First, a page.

‘In this city, real change is happening. We’ve got more to do for sure but real change is happening,’ de Blasio said in a press conference. ‘It’s about precision policing, it’s about neighborhood policing, these approaches work.’
The latest New York City crime statistics shows overall crime is up year-over-year
De Blasio has defended ‘neighborhood policing’ and his decision to disband the plainclothes anti-crime unit, which has been involved in several highly-publicized police shootings.
‘Commissioner Shea, who has been at this work now for, you know, most of 30 years, he felt that the unit as constructed was not only creating a disconnect with communities, and ill will and some bad incidents,’ de Blasio said on WNYC’s ‘The Brian Lehrer Show.’
He continued: ‘He thought it was also not the best way to get guns off the street and the best way to have successful prosecutions. And he wanted more of those officers in uniform, same talented officers, doing the work a different way. That happened and gun arrests have gone up, up, up.’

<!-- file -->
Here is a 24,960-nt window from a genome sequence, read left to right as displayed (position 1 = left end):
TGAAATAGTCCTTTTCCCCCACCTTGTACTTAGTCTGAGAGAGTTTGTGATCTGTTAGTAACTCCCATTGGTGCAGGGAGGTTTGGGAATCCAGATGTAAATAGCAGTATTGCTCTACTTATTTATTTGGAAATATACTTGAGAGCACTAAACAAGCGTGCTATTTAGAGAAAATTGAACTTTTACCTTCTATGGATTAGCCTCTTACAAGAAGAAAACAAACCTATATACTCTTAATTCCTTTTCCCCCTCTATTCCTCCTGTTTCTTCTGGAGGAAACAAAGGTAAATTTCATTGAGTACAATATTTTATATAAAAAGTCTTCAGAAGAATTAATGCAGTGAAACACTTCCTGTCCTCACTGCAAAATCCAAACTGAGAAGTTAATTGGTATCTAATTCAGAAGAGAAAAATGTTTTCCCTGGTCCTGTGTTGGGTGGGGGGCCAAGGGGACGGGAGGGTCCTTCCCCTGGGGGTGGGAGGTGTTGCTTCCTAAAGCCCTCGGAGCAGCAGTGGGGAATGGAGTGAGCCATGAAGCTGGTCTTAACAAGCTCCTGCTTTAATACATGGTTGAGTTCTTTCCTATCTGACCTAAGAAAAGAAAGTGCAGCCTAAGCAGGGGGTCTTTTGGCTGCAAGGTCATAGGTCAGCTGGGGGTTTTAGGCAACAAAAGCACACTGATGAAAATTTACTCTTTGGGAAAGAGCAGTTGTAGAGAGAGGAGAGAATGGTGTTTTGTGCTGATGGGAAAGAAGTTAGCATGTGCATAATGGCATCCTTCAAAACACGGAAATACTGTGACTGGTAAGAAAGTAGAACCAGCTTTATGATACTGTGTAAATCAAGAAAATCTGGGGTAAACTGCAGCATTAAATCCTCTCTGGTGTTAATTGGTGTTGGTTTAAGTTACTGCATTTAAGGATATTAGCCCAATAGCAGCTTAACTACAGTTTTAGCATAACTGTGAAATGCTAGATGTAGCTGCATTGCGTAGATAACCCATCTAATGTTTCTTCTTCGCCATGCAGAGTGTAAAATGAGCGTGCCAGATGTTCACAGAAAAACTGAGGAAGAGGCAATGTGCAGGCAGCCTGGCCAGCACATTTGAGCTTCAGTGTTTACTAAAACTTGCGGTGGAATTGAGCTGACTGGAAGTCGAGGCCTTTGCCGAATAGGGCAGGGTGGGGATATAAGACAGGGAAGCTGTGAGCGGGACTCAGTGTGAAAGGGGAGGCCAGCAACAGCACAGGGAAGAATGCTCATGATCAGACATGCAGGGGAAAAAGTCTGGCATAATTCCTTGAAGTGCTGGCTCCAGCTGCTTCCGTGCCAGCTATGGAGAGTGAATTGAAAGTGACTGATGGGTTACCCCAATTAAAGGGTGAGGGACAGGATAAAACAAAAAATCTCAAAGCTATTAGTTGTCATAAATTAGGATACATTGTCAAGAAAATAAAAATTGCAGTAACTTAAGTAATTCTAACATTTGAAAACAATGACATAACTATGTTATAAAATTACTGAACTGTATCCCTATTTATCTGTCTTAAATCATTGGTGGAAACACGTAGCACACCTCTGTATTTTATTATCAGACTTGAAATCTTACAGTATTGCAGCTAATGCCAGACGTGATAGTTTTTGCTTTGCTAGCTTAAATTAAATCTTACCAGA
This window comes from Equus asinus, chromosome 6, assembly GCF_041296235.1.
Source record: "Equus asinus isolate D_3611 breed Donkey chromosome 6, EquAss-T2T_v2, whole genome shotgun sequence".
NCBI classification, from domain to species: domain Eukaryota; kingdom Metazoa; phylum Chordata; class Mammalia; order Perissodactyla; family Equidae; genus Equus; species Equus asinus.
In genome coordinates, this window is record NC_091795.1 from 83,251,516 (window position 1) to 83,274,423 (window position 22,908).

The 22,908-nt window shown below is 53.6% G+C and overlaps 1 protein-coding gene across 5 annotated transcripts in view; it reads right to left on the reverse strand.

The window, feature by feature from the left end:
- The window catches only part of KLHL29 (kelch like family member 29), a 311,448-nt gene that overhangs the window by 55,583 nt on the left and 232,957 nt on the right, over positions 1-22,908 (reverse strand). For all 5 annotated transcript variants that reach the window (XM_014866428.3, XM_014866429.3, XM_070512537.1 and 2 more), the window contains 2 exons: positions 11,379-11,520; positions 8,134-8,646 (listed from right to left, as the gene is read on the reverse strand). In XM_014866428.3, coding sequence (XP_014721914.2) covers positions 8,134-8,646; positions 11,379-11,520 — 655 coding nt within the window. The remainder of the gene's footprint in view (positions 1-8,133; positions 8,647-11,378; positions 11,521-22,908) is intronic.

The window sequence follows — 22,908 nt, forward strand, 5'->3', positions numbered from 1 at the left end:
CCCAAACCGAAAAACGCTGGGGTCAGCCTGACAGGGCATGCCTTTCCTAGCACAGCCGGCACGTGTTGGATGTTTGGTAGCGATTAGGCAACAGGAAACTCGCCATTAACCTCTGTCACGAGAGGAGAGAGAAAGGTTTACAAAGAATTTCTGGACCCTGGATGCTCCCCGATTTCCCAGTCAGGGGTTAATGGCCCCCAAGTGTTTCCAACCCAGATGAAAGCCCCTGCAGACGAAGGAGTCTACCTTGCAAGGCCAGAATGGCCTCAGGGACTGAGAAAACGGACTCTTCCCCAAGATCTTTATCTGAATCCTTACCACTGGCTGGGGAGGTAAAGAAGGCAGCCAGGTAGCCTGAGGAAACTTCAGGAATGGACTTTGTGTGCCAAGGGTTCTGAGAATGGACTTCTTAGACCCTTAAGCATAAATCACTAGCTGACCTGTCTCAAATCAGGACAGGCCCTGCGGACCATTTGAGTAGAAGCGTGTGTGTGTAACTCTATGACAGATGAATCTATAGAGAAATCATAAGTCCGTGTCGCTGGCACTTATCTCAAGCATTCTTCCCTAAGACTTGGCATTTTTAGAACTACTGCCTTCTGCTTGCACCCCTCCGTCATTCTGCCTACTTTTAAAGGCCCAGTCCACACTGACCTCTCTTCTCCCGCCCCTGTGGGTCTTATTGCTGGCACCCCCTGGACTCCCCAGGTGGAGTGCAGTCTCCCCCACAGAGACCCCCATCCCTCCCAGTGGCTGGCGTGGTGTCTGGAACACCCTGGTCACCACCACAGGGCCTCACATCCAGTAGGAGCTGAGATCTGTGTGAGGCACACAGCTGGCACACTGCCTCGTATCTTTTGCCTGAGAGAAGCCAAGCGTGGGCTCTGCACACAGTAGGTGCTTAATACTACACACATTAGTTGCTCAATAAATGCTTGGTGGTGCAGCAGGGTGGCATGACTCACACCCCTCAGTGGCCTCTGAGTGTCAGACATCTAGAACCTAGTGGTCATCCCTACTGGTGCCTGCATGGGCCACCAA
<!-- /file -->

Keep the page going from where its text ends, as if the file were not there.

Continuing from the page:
However, Mayor-elect Eric Adams has pledged to bring back the unit.
‘That’s an indictment on us that we have to disband something because the people assigned aren’t doing their job. How about saying, ‘You’re going to do your job’? Because if that officer is abusive in a plainclothes assignment, he’s going to be abusive in uniform,’ said Adams, a former cop.
‘No police commissioner is going to tell you, you can’t police in the city without having some form of plainclothes unit,’ he added.